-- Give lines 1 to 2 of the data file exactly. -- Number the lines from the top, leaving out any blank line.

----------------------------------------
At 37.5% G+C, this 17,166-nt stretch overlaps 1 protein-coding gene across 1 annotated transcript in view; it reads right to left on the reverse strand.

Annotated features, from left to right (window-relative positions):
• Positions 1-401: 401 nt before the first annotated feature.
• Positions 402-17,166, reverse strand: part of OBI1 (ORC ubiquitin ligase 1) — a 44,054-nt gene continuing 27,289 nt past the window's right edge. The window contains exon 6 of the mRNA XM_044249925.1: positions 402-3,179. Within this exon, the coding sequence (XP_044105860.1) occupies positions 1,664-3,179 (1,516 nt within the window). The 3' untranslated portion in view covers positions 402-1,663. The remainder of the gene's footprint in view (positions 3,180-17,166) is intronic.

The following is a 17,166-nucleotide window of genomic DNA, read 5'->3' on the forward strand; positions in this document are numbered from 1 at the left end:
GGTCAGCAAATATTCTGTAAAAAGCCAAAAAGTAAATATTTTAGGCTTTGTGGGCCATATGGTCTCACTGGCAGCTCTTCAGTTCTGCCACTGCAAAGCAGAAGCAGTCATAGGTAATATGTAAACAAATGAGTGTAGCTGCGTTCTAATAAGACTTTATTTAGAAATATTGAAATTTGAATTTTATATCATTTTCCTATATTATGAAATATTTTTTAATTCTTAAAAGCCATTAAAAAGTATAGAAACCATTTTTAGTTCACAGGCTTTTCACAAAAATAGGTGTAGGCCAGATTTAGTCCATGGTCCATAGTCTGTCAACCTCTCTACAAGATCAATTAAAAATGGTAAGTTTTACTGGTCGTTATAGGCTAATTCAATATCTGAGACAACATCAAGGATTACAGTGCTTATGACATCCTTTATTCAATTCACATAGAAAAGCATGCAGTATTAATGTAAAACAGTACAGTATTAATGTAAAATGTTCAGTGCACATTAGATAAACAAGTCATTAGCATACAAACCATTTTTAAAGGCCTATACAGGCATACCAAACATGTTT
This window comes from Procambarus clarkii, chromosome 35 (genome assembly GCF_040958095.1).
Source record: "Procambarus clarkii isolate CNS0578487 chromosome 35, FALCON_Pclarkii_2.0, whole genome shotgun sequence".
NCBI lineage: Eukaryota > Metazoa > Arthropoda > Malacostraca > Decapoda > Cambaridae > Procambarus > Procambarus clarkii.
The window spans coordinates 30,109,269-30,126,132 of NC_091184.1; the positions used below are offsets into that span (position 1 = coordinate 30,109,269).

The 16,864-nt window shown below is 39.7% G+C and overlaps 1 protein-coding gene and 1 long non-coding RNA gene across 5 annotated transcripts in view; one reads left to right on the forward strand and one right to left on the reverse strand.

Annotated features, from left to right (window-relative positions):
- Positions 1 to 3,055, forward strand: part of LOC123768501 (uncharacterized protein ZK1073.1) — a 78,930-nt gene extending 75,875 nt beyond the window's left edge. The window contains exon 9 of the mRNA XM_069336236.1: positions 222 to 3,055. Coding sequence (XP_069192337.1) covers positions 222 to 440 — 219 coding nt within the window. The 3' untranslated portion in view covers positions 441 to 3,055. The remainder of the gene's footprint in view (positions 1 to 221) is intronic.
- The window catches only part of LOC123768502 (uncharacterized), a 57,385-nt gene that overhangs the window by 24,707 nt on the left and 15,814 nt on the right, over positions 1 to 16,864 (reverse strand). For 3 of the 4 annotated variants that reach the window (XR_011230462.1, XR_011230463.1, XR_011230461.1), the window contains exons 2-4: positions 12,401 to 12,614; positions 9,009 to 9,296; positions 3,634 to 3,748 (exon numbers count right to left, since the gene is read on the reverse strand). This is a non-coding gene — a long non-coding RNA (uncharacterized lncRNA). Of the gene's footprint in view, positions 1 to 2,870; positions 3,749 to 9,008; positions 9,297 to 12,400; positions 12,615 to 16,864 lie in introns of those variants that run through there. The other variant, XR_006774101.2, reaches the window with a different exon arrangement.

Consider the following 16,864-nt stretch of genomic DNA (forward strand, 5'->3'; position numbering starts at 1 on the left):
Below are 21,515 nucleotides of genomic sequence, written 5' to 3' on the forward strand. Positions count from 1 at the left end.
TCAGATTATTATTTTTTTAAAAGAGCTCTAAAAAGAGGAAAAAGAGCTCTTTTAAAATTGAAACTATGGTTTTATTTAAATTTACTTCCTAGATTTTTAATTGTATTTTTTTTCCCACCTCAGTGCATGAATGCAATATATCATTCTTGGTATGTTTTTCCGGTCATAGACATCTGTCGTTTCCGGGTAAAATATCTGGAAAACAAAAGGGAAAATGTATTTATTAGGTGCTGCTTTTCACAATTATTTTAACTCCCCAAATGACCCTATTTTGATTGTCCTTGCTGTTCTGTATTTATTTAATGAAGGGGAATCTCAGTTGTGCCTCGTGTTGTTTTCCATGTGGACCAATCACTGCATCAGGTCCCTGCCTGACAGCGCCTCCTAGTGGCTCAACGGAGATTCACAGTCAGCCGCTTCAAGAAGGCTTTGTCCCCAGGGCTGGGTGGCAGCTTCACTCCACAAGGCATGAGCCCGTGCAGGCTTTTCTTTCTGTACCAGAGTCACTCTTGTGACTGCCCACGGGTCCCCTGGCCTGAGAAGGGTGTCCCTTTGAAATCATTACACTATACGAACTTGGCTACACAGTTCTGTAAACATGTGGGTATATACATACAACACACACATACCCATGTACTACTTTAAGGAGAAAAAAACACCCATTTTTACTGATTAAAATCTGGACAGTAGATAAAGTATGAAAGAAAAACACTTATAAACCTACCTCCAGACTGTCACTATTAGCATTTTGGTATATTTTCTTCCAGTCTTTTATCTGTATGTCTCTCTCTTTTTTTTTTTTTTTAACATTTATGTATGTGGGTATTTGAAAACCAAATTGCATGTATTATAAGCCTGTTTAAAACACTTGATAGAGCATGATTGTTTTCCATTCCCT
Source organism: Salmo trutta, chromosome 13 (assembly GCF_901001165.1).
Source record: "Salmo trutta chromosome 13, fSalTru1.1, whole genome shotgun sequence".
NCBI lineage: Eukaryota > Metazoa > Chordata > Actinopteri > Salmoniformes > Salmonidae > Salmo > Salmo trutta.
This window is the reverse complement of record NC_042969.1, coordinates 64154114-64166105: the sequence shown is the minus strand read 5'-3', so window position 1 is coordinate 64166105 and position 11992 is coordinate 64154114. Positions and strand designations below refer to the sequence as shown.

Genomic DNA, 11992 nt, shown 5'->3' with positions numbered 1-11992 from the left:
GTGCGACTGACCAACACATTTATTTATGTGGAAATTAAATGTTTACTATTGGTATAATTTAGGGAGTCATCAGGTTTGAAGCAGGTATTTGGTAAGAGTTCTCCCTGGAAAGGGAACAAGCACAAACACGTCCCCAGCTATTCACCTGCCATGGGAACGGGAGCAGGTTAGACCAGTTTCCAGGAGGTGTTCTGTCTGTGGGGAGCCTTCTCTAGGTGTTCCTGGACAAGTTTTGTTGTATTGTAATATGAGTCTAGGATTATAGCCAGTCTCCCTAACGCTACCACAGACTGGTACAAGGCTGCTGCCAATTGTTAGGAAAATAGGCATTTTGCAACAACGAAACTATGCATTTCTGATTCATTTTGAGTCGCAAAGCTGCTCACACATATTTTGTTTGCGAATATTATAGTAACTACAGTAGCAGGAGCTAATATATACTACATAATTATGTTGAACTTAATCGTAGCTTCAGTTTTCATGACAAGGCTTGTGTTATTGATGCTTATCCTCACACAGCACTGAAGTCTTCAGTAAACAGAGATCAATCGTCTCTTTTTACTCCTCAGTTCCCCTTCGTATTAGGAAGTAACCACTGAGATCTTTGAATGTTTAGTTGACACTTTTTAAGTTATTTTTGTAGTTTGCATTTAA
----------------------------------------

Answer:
At 37.5% G+C, this 17,166-nt stretch overlaps 1 protein-coding gene across 1 annotated transcript in view; it reads right to left on the reverse strand.

Annotated features, from left to right (window-relative positions):